06 April 2022
Digital Security During Conflict
Geopolitical uncertainty can lead to sudden conflict that poses a threat to the digital security of web chat software and all businesses, even the ones in unrelated countries.
The Ukraine-Russia conflict that started in February 2022 has had a surprising impact on cyber security across the world. On the 23rd of February, a wave of denial of service attacks struck the Ukraine Ministry of Foreign Affairs, Ministry of Defence, Ministry of Internal Affairs, Cabinet of Ministers and the Security Service of Ukraine. It caused outages that lasted about two hours and reportedly affected multiple small finance organisations.
For those small organizations, it has likely dealt a devastating blow to their cyber security measures and digital infrastructure. These chaotic yet seemingly planned cyber security attacks can have untold consequences on a massive scale. As such, it’s important to consider how you can enforce digital security measures during uncertain times like conflict.
Create continuity plans in the event of a cybersecurity disaster
It’s a good idea to review your business’s cyber security measures and continuity plans. This can help give you peace of mind when facing a cyber security attack, or even worse, a ransomware attack that usually has no way to be removed.
The most peaceful resolution during an attack like this is to pay the attacker and have your data restored. Most cyber security teams would suggest that you focus on prevention instead of figuring out ways to actively work around ransomware and other attacks that are difficult to remove.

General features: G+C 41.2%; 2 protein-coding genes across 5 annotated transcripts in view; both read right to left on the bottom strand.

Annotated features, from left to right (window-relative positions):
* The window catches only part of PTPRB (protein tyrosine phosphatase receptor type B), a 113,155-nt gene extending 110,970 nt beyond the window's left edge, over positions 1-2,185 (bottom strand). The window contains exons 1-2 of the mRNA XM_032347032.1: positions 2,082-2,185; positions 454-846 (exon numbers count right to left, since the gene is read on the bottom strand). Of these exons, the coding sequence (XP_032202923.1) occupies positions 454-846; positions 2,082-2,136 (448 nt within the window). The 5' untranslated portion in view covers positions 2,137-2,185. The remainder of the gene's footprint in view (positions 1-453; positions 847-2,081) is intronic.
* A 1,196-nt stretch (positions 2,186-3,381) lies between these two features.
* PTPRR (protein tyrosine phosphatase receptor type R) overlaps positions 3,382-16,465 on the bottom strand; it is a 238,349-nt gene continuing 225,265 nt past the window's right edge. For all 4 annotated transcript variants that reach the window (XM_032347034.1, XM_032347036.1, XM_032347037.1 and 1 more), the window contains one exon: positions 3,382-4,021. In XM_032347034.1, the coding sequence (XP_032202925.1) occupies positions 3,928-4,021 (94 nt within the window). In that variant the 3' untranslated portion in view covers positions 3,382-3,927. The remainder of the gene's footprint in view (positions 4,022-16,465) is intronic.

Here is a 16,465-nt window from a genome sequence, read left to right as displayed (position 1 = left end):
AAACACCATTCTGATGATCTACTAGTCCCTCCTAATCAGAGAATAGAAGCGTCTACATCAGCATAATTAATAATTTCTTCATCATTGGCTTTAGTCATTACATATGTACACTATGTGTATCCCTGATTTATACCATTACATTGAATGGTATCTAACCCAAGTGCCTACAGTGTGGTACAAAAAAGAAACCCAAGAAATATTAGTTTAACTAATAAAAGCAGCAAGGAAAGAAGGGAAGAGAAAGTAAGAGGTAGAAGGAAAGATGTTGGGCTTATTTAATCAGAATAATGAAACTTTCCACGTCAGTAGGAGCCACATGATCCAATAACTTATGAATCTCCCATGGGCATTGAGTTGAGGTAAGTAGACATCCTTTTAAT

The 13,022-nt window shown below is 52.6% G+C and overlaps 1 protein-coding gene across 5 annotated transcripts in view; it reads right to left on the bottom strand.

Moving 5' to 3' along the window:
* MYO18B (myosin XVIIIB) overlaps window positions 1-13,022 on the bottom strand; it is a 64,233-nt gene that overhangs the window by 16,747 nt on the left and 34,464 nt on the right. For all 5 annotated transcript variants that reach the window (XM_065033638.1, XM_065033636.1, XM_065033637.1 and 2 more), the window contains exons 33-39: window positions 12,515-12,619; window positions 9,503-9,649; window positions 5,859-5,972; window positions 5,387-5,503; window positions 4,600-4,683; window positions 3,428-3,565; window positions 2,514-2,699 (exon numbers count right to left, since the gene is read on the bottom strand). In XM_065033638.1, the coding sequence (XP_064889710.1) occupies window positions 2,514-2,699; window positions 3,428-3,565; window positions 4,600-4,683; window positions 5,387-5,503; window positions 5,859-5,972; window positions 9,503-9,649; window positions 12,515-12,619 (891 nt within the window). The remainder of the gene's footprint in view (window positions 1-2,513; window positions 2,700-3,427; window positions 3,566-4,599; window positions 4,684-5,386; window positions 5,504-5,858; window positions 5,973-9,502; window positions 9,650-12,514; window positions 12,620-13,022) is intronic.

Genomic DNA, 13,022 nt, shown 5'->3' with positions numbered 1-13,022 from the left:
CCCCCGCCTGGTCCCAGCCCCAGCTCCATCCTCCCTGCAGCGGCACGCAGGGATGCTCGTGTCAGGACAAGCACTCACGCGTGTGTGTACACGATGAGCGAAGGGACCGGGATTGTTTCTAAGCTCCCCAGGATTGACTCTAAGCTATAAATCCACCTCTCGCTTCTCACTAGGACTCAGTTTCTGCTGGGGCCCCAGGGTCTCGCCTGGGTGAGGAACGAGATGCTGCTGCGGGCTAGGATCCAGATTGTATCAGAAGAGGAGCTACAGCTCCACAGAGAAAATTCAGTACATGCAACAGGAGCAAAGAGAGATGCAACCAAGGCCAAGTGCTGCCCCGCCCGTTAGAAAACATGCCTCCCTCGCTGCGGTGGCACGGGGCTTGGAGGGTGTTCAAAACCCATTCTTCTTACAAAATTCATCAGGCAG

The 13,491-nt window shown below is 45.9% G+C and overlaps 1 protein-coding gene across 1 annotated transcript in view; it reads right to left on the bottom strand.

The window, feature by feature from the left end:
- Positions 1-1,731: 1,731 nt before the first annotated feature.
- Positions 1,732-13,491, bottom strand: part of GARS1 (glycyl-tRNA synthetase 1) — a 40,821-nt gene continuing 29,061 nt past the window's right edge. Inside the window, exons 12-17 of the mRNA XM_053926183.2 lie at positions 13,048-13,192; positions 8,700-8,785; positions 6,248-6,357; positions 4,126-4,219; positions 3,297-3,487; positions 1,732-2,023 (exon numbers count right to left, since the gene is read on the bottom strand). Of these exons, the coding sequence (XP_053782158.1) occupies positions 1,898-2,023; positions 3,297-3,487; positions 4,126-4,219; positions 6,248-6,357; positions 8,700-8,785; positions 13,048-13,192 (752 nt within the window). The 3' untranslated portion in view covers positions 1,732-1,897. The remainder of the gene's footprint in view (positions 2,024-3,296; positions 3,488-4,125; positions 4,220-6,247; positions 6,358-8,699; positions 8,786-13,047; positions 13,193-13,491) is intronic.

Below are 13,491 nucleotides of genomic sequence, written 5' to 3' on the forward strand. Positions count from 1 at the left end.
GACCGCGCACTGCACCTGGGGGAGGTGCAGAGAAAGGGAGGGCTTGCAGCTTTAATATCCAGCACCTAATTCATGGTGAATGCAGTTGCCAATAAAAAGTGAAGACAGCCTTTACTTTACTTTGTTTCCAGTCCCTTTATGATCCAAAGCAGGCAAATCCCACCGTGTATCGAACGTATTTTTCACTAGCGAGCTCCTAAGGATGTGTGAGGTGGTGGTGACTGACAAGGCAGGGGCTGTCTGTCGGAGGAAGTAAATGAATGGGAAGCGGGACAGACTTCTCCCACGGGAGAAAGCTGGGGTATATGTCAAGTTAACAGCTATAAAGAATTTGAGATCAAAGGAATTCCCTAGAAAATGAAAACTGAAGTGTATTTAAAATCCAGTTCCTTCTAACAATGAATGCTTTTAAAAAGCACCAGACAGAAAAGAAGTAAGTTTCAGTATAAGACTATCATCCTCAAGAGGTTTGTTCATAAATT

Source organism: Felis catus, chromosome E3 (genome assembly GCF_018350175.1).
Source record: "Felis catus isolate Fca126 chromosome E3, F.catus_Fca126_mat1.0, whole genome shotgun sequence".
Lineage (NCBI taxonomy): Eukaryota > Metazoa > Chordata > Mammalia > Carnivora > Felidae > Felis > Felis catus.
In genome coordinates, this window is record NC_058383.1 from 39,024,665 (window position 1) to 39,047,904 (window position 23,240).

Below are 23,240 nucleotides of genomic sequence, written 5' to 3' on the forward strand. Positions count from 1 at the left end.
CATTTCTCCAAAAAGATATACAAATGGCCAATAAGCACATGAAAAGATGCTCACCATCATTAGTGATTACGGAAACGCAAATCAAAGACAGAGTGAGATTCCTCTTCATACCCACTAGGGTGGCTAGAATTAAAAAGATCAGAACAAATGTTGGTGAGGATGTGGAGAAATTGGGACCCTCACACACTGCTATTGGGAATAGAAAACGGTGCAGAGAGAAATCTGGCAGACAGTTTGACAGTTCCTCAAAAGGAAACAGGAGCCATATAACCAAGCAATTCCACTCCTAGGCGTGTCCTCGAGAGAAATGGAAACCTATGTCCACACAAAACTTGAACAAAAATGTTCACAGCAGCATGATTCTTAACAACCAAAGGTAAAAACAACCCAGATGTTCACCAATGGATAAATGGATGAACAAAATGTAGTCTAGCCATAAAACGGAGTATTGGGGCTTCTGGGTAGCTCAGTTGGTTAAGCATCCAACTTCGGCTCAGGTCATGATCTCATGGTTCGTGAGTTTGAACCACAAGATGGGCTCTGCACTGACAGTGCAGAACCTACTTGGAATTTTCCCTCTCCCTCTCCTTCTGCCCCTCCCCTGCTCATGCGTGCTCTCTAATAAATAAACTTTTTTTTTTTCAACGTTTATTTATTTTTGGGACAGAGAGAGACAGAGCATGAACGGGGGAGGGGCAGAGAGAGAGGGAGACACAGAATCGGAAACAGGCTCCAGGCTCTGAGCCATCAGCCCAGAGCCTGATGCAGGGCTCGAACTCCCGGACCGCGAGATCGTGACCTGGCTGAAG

Continuity plans for customer data
There are also continuity plans that focus on customer data. For example, having multiple backups of your business’s critical data is essential if you want to stay in business despite the increased risk of digital attack during a time of conflict. There’s a simple set of rules that you can apply when prioritizing what business data to protect:
- Have multiple backups for business critical data.
- Make sure they are stored on at least two different kinds of media.
- And ensure that at least one of them is stored in an off-site location.
This should help ensure that your business critical data is not only protected from potential ransomware, but also physical disasters where the data will be destroyed.
Be mindful of infected backups
It’s also worth examining your backups to ensure that they are free and clean of backdoors and potential infections. Ransomware can spread throughout your data and it’s not uncommon for it to appear weeks or even months after the initial infection.
If you don’t regularly change your backups and check them for oddities, then it’s possible that there is an undetected infection that is currently lying dormant on your backups.
Continuity with outsourced services
Outsourced services can also be affected during a time of conflict. For instance, a company that you may have relied on could be in a conflict zone, meaning that it can no longer be operational. In times like this, it’s a good idea to review your suppliers and outsourced services to find companies that have a lower chance of being affected by the conflict.